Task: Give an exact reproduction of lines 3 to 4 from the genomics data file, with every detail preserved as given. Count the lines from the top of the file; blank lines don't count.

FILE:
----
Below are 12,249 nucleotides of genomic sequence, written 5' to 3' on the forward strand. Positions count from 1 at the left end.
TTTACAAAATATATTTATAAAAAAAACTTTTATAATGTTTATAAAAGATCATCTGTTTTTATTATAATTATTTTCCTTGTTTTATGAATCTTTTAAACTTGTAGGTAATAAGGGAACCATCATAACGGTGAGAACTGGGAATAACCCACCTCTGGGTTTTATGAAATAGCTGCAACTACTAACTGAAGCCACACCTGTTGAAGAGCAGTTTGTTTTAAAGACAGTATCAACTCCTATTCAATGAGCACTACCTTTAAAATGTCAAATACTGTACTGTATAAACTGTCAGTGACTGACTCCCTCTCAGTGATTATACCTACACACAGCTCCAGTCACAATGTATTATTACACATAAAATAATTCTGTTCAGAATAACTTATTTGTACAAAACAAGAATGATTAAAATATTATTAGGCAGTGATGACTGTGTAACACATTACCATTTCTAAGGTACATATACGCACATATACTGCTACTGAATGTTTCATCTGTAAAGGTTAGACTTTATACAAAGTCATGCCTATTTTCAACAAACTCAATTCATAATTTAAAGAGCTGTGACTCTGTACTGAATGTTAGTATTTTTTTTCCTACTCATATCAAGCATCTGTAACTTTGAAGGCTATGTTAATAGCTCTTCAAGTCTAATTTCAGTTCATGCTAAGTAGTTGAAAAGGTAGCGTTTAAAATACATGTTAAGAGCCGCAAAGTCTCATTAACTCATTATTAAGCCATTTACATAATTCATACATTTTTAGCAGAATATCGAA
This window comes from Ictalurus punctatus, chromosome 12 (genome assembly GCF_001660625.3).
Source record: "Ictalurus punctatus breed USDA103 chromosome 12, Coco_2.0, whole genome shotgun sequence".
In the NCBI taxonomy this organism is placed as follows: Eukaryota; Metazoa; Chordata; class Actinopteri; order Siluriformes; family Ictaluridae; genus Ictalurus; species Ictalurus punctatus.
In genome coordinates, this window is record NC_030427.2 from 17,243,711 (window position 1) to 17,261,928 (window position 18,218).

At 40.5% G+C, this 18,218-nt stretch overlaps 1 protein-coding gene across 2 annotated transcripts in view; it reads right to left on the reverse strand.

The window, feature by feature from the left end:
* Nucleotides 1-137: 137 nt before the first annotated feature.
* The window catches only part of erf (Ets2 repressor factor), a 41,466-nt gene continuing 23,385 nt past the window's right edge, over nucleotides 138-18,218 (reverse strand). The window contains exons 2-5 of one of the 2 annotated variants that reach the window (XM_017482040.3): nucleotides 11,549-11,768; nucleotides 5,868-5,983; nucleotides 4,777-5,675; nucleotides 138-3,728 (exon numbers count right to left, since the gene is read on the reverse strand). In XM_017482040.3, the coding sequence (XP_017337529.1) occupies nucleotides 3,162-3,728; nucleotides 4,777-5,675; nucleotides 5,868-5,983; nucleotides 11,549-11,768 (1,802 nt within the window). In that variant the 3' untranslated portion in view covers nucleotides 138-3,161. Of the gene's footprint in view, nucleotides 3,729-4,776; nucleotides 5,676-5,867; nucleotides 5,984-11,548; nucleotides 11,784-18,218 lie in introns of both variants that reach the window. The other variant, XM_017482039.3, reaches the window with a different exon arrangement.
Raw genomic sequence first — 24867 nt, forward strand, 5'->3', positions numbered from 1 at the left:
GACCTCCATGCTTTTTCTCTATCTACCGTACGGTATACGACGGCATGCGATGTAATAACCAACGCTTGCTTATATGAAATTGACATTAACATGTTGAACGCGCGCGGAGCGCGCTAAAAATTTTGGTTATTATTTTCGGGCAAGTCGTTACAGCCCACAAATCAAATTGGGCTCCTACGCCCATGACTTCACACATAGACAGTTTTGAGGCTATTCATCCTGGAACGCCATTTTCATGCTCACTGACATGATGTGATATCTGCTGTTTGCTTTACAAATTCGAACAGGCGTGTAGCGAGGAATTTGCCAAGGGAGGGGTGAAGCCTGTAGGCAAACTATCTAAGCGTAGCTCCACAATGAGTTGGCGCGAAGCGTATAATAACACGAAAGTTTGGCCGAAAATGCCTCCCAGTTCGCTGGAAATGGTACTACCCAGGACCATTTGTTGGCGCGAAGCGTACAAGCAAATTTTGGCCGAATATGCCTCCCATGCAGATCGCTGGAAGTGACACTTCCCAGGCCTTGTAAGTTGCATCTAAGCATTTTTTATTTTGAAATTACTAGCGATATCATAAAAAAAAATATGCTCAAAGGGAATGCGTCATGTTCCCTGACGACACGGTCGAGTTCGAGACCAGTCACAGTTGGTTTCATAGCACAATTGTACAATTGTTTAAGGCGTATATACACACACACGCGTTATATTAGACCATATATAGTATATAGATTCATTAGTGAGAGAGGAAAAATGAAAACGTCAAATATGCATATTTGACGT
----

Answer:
This window comes from Ictalurus punctatus, chromosome 12 (genome assembly GCF_001660625.3).
Source record: "Ictalurus punctatus breed USDA103 chromosome 12, Coco_2.0, whole genome shotgun sequence".